Posts Tagged ‘Harlem Renaissance’

Sugar Hill: once Harlem’s most glamorous enclave

January 28, 2013

Harlem has lots of lovely, little-known streets and micro-neighborhoods. One of the grandest is Sugar Hill, an area rich with beautiful row houses, handsome apartment buildings, and a towering view of upper Manhattan.

846Stnicholasavehouses

Bounded roughly by 145th Street to the upper 150s and Edgecombe and Amsterdam Avenues, it was developed in the early 20th century for well-to-do white New Yorkers.

Sugarhillstnicholasave

But after a real-estate recession, the neighborhood soon become home to a black elite, a place synonymous with money and the sweet life.

409Edgecombeave“By the late 1920s, an area that had once been part of Washington Heights was gradually becoming Sugar Hill,” according to the Encyclopedia of the Harlem Renaissance.

“This new upscale neighborhood would eventually become home to black celebrities such as Cab Calloway, Paul Robeson, and A’Lelia Walker and would have an influence on the Harlem Renaissance because the writers, musicians, athletes, civic and political leaders, and others who came to live on Sugar Hill sponsored and participated in talks, soirees, and literary gatherings there.”

SugarhilledgecombeaveviewA century later, the architectural treasures of Sugar Hill remain, like the neo-
renaissance houses in the top photo, built from 1896 and 1898 on St. Nicholas Avenue.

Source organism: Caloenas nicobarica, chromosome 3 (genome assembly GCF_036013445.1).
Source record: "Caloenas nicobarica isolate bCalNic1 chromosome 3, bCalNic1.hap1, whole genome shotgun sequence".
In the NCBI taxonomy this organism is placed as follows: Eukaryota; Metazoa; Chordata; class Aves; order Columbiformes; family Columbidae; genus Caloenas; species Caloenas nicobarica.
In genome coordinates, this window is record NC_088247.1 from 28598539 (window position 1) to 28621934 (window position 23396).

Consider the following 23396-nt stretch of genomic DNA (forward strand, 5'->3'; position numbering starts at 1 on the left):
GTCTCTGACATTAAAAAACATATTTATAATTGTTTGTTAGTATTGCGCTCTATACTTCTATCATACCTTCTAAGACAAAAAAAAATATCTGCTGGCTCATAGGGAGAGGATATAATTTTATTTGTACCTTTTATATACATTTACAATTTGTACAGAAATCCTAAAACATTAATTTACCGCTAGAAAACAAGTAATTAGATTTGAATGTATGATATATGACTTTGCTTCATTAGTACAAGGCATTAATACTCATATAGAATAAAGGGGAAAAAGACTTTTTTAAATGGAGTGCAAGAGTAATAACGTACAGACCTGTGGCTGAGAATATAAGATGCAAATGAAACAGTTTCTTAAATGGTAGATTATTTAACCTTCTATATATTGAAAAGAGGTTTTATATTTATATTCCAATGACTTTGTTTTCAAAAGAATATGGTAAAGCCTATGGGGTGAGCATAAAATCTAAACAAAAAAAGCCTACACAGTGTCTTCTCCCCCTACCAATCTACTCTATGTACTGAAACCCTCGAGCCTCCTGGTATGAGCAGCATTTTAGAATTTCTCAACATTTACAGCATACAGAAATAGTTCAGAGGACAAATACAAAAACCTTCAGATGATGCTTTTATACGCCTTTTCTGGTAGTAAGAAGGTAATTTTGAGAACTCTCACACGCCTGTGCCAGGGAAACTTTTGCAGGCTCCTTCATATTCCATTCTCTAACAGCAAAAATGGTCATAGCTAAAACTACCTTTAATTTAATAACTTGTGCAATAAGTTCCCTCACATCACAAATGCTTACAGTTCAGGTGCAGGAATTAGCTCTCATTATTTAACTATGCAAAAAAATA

At 409 Edgecombe Avenue is a 1917 apartment residence (above). It’s the former home of W.E.B. DuBois and Thurgood Marshall. The view across Jackie Robinson Park is pretty incredible (right).

The “Tree of Hope” of the Harlem Renaissance

November 12, 2009

During the 1920s and 1930s, Seventh Avenue in the 130s was nicknamed the Boulevard of Dreams, a stretch of Harlem lined with top theaters and clubs such as the Lafayette Theater and Connie’s Inn.

Lafayettetheater

Between these venues was a lone elm tree (see it above) known as the Tree of Hope, bringing good luck to any up-and-coming entertainer who touched it before hitting the stage—as Ethel Waters, Eubie Blake, and other legends supposedly did.

Treeofhopeplaque2The tree didn’t last long though; it was chopped down in 1934 when the city widened Seventh Avenue. Part of it went to the Apollo Theater, while the rest was cut up into souvenirs.

A second tree was soon planted in its place by Bill (Bojangles) Robinson, but that too met the ax. 

This plaque, however, serves as a reminder of it on Seventh Avenue and 131st Street. 


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